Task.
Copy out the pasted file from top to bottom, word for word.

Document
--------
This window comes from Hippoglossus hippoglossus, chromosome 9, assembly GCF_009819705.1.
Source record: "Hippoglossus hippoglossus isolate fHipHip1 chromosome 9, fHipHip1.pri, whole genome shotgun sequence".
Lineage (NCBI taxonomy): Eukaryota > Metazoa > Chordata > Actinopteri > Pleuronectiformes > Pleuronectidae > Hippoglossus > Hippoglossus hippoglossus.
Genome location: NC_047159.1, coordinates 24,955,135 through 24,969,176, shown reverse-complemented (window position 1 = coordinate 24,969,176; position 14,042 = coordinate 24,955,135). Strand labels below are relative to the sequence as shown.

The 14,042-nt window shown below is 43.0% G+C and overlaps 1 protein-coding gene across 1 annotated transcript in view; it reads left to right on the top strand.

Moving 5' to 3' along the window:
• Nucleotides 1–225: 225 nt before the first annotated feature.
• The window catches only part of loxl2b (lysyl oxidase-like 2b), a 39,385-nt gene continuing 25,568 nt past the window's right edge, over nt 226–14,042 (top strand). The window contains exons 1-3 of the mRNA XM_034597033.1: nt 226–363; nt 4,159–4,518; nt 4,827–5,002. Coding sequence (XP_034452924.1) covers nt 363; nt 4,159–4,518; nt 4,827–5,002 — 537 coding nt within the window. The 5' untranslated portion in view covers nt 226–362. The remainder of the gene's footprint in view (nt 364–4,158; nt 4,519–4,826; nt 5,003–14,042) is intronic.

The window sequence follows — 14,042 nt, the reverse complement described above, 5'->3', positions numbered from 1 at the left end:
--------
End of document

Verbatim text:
This window comes from Hippoglossus hippoglossus, chromosome 9, assembly GCF_009819705.1.
Source record: "Hippoglossus hippoglossus isolate fHipHip1 chromosome 9, fHipHip1.pri, whole genome shotgun sequence".
Lineage (NCBI taxonomy): Eukaryota > Metazoa > Chordata > Actinopteri > Pleuronectiformes > Pleuronectidae > Hippoglossus > Hippoglossus hippoglossus.
Genome location: NC_047159.1, coordinates 24,955,135 through 24,969,176, shown reverse-complemented (window position 1 = coordinate 24,969,176; position 14,042 = coordinate 24,955,135). Strand labels below are relative to the sequence as shown.

The 14,042-nt window shown below is 43.0% G+C and overlaps 1 protein-coding gene across 1 annotated transcript in view; it reads left to right on the top strand.

Moving 5' to 3' along the window:
• Nucleotides 1–225: 225 nt before the first annotated feature.
• The window catches only part of loxl2b (lysyl oxidase-like 2b), a 39,385-nt gene continuing 25,568 nt past the window's right edge, over nt 226–14,042 (top strand). The window contains exons 1-3 of the mRNA XM_034597033.1: nt 226–363; nt 4,159–4,518; nt 4,827–5,002. Coding sequence (XP_034452924.1) covers nt 363; nt 4,159–4,518; nt 4,827–5,002 — 537 coding nt within the window. The 5' untranslated portion in view covers nt 226–362. The remainder of the gene's footprint in view (nt 364–4,158; nt 4,519–4,826; nt 5,003–14,042) is intronic.

The window sequence follows — 14,042 nt, the reverse complement described above, 5'->3', positions numbered from 1 at the left end: